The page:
Walker family get first wild turkeys

Walker family get first wild turkeys

April 19th, 2012 by Ron Bush in Sports - Outdoors

Jacob Walker of Soddy-Daisy shows off his wild turkey from the first day of this year's season.

Jacob Walker of Soddy-Daisy shows off his wild...

Photo by Contributed Photo /Times Free Press.

Jacob Walker of Soddy-Daisy has fished with his father since early childhood. He went through a hunter safety course with his dad, Robert, at the age of 10.

Fifteen years later, the two recently experienced a new outdoors achievement together -- twice. The Walkers beat the strutters.

Jacob killed a wild turkey on his first-ever turkey hunt on the morning of March 31, the day the season opened in Tennessee. Six days later, he killed another gobbler, soon after his 48-year-old uncle Chris got his first. Then the next day after that, April 7, 50-year-old Robert killed his first, and that was after two decades of trying.

All four birds were taken on a relative's property in Soddy-Daisy, about a half-mile from Robert's and Jacob's house.

"That first morning I thought I heard one gobbling when I was getting in the truck," said Robert, who works for Preferred Title Insurance. "Jacob told me I was hearing things, but when we got out of the truck we heard one and he said, 'Did you hear that?'

"We got our stuff and eased into the woods and set up behind a log. I started calling out quietly with a slate call, but I didn't get a response. A little later I called louder and I heard one about two ridges over. He quieted down, but after we'd been there about 30 minutes we heard one on an adjoining property, and every time he'd call back we could tell he was getting closer.

"I told Jacob to stay right there, and I went up about 40 yards on the ridge behind him. The last time I called he didn't call back, but I could see Jacob and I could tell he was watching him."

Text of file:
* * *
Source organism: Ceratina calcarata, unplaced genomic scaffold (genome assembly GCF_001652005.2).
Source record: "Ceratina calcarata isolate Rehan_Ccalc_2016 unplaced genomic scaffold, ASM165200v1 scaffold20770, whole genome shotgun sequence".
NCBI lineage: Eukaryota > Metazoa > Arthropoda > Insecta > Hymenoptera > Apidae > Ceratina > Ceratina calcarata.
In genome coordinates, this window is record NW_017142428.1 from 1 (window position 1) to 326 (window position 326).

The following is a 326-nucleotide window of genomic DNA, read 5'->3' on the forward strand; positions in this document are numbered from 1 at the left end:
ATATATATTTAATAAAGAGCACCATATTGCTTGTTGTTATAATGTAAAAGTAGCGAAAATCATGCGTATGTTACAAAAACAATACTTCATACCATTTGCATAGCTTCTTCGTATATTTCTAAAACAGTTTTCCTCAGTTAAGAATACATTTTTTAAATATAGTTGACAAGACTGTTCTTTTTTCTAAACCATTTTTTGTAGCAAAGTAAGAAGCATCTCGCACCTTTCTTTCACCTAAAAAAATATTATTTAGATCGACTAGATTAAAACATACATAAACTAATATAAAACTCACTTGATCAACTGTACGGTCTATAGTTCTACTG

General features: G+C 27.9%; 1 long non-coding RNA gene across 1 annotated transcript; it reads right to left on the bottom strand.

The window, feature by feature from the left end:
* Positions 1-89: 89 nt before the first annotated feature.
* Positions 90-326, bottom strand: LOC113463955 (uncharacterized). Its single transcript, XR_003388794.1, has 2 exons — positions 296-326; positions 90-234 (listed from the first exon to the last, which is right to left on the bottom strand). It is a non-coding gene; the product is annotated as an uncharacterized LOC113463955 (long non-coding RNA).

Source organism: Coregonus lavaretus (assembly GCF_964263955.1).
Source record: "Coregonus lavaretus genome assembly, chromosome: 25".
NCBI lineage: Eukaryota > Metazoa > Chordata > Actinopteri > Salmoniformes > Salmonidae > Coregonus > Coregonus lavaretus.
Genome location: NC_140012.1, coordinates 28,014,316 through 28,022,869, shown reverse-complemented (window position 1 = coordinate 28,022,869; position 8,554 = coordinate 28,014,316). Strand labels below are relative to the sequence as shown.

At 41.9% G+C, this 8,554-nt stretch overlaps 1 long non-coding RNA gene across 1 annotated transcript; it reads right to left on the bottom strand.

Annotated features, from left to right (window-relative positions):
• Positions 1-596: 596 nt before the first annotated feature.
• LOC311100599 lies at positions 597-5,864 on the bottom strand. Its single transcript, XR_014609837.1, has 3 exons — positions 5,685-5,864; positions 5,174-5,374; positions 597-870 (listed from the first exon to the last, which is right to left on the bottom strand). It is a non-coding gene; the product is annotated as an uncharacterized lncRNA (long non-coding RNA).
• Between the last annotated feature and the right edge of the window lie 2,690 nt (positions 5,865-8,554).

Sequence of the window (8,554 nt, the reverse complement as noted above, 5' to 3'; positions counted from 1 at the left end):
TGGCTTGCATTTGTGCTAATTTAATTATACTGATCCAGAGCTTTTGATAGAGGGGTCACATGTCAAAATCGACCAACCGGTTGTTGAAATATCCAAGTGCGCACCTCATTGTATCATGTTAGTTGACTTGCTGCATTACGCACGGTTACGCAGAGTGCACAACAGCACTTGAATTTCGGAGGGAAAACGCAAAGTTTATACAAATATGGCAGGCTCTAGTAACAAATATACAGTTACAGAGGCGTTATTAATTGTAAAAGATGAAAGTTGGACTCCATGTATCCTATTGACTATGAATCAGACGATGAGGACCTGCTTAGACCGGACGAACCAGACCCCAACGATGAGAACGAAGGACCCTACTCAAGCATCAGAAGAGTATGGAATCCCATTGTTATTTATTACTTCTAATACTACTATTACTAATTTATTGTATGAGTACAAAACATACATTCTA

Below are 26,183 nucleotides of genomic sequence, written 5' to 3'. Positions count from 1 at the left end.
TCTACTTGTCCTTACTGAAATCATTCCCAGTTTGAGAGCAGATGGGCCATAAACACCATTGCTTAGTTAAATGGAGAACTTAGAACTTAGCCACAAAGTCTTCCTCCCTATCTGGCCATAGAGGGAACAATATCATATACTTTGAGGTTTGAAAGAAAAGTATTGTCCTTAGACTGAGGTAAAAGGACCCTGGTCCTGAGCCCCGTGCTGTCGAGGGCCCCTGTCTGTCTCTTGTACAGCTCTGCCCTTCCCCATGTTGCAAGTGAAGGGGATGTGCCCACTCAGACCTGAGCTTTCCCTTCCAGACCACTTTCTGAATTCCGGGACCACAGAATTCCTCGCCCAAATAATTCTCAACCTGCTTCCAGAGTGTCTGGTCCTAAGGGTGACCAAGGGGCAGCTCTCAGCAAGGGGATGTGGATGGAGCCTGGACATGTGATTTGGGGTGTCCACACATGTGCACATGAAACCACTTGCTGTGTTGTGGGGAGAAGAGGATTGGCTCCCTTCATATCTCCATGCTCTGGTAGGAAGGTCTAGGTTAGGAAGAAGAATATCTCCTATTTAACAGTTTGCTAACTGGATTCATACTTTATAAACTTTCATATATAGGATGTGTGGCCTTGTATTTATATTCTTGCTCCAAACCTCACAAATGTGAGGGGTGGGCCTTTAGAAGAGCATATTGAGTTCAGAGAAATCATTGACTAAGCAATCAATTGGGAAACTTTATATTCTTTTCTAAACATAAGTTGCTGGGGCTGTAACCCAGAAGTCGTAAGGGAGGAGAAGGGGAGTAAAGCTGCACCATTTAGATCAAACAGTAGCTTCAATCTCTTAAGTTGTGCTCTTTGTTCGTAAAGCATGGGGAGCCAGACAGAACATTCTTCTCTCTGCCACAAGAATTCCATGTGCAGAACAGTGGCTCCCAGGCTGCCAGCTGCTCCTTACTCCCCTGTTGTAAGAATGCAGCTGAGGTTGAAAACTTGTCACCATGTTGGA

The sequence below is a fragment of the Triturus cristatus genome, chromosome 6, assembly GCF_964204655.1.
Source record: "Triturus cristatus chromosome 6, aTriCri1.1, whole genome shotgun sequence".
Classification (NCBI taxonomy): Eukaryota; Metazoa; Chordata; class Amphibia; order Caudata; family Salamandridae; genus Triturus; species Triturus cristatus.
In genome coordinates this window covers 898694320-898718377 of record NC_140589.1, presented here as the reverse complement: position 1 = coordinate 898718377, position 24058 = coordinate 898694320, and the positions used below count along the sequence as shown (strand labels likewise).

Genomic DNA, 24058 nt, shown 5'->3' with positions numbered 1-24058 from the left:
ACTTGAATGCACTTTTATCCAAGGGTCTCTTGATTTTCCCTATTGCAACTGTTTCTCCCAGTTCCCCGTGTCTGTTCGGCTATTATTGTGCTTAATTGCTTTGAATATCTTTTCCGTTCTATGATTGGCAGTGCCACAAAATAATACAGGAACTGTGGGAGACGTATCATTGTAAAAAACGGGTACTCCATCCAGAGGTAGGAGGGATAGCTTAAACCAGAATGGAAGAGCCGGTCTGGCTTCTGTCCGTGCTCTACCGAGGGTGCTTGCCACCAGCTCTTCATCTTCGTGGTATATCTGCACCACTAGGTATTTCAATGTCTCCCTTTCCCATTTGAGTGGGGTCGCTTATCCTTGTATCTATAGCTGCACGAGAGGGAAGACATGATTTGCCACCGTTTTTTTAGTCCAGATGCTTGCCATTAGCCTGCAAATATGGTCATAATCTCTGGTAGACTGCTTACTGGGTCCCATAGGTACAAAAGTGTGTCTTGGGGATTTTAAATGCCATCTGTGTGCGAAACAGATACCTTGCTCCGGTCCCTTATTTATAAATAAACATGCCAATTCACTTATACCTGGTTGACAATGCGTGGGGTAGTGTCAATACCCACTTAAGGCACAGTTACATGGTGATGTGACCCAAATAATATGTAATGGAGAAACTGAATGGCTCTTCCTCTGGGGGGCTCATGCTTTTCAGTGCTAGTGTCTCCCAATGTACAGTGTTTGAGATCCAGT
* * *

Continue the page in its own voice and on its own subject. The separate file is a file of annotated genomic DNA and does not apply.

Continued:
Said Jacob: "At first I couldn't see all of him because of some brush, and I had to make sure he was a gobbler. You can't shoot hens. But then he moved and he was strutting, so as soon as I had a clear shot I pulled the trigger."

Said the proud father: "He went down with one blast. I was tickled to death, more than if it was me."

Robert was tickled again by his son's success at a moving target the next week, and then at his own a day later, when he made a similar one-shot kill with his late father's shotgun.

"I put in a lot of time for that bird," Robert said. "I had been hunting turkeys for 20 years and never got one. But I was hoping to get Jacob hooked on it."

The 25-year-old son has killed four deer through the years and he also goes hiking and "loves learning survival techniques," according to his mother, Tammy.

The 2004 Soddy-Daisy High School graduate and Tractor Supply employee also holds a yellow belt in karate and is an artist. He has a wide range of subject interests, he said, including landscapes, animals and primitive weapons such as spears and swords.

"Hunting is something that makes me feel connected not only to Dad but also to the people who came before us who had to hunt to get food," Jacob said. "It makes you feel good to know how to do it, because there is so much involved. And if it wasn't for Dad taking me out, I probably wouldn't know how to hunt -- how to track, how to call, how to set up."

Hunting success also connects one to people doing well in other sports, he said.

"When you see what you're hunting, your heartbeat gets real loud and heavy and you feel your blood pressurize and you start shaking a little bit," Jacob said. "You have to control your breathing to aim well. And with a turkey, you hear him before you see him, so your heart starts racing even sooner.

"When the turkey stops gobbling, the suspense gets to you and you've got to make yourself stay still, but once you see him and can get off a shot, it has all the fast-paced excitement of any sport or any worthwhile accomplishment."